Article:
A number on its own has no meaning at all. You always give meaning to a number. For example you can say a number represents "meters" or "miles". Just "5" on its own does absolutly represents nothing. And we still use int, float etc. as full classes. Because their just have exactly one Responsibility. And that is, handling a number.

A Movement can absolutly stand on its own. A Movement consist of a current Position and a Target Position. "Moving" means "Changing the current Position". There is absolutly no relation at all between a character and a Movement. A Movement never needs to access the missions, the inventory, the name or any other information that are related to a character. A Movement also never cares what exactly it moves.

The only thing that a movement cares about is its own Position. You usally use the Movement to change the Position of Something. What is Something? It doesn't matter at all. It could be your character, it can be a car, a bird, boat. That is often represented as Movement. Where T can be anything, it doesn't matter what it is. And what you have here is exactly such an design. It can even be that T is nothing. For example you provide just a Source Position and a target Position and the Movement just calculates a Path (That is an array of Positions). You use this to represents a line to visualize movement of enemies (for example in a tower defense game).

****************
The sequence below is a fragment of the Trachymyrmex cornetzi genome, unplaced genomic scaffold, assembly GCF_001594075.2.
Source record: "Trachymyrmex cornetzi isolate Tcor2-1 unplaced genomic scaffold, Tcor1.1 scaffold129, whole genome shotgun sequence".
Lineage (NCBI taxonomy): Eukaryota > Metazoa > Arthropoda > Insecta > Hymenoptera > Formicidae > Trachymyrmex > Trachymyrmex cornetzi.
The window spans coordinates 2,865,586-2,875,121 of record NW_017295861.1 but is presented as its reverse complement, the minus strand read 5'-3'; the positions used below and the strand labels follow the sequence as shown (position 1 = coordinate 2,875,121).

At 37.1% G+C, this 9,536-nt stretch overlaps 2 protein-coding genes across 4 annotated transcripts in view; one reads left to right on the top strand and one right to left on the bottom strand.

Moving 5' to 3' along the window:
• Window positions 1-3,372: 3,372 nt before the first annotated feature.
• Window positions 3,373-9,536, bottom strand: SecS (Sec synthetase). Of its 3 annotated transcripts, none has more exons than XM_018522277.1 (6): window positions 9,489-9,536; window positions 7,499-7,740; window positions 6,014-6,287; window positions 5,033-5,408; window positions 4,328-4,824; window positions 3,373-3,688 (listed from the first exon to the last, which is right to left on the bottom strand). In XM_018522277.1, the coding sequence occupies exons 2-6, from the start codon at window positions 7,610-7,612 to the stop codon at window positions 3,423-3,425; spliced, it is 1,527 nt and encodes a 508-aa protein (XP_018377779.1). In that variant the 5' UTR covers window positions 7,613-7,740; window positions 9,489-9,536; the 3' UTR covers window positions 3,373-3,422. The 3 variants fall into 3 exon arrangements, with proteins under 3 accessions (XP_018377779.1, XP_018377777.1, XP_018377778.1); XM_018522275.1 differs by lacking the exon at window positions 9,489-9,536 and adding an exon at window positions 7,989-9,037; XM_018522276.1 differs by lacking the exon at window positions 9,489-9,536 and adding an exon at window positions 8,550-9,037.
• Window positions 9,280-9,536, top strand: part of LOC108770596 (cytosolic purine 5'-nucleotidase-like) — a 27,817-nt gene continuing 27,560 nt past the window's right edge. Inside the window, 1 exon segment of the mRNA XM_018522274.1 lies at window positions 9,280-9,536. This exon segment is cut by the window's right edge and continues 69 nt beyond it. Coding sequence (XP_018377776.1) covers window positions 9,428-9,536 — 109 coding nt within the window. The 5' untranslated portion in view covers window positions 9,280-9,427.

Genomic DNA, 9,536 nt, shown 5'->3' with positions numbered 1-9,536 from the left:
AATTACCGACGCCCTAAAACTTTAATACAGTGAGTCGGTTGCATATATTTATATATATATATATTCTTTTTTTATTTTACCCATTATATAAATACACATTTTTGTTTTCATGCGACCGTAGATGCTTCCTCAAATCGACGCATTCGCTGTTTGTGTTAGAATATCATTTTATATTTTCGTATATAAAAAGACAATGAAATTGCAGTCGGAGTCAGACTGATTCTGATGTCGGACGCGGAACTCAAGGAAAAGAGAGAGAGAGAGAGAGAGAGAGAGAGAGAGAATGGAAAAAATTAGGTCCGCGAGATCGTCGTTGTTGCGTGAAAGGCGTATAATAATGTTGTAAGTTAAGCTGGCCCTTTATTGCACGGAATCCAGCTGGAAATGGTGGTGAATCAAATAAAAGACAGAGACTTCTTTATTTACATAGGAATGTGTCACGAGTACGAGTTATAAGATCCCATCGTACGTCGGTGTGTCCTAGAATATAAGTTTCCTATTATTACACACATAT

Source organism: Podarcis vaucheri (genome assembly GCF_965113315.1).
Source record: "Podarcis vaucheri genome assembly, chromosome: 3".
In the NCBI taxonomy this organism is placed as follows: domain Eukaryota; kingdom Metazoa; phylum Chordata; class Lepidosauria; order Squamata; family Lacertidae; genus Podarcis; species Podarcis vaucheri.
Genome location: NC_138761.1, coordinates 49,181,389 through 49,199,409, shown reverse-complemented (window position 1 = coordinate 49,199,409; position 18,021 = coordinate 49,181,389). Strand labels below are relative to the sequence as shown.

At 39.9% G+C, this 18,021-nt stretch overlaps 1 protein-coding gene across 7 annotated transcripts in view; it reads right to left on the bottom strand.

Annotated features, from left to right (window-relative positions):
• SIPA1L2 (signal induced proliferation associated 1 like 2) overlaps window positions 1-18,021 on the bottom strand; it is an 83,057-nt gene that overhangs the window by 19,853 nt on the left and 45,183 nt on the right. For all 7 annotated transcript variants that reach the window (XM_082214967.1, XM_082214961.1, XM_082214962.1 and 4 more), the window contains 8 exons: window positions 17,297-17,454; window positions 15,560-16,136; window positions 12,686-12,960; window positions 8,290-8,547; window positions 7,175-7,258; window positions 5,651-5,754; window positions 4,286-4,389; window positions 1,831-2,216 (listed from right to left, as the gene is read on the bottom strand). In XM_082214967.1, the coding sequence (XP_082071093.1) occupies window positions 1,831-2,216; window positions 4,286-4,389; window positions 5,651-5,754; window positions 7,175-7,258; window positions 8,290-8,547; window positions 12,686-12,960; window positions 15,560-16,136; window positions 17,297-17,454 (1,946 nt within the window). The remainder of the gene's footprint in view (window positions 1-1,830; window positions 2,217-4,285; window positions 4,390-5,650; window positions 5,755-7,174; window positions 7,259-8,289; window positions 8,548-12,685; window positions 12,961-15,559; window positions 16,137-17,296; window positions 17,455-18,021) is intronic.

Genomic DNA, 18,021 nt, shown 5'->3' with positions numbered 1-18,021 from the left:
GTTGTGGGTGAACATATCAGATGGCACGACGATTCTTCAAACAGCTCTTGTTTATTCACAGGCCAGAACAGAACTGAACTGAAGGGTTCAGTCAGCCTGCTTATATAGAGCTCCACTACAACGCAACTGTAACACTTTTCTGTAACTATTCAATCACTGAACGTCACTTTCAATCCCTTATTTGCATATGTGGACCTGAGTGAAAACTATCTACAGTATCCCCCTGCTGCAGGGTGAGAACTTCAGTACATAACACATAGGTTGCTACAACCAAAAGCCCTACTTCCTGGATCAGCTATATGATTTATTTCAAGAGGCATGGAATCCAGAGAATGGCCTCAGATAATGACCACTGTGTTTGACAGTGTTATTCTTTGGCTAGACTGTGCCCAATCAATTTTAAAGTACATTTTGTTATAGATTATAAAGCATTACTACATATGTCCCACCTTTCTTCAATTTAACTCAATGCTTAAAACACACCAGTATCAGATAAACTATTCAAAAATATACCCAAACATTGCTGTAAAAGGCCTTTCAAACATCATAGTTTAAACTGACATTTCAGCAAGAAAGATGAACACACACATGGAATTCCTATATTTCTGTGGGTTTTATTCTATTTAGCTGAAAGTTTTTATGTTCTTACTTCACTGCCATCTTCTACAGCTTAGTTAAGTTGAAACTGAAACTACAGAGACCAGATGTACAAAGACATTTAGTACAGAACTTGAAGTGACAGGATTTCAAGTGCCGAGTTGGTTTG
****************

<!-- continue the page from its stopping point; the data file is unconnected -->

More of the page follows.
I test roles all the time. They're trivial to test. You create a stub class in your test which consumes the role and write your tests. It's trivial and let's you focus exactly on what the role needs. It's easier than testing the role via a regular class which consumes it.

You still can't test roles on its own. You use a workaround to test a role. And that even makes no sense to me at all. So what you are doing is.

1) Creating a Role for a Behaviour 2) Creating a stub class that just consumes the Role 3) Test the stub class

If you create a class from the beginnging you don't even need a stub class because you already have a class: What you end with is just:

1) Create a class for a Behviour 2) Test that class

Actually what you do currently is even more complex. So for every role you anyway create a class. And by the way. If you can create a stub class that just can consum a single role. Than you also have proven that a role can stand on its own.

And this is the URL you requested. Not sure what happened:

Okay, but i don't really say where people argue that is bad. Actually most of the comments argute that you should follow that principle. There is one person that criticize it would be unrealistic for "real-world" application. But you have even more people that try to prove this as wrong.

One explanation that i like for example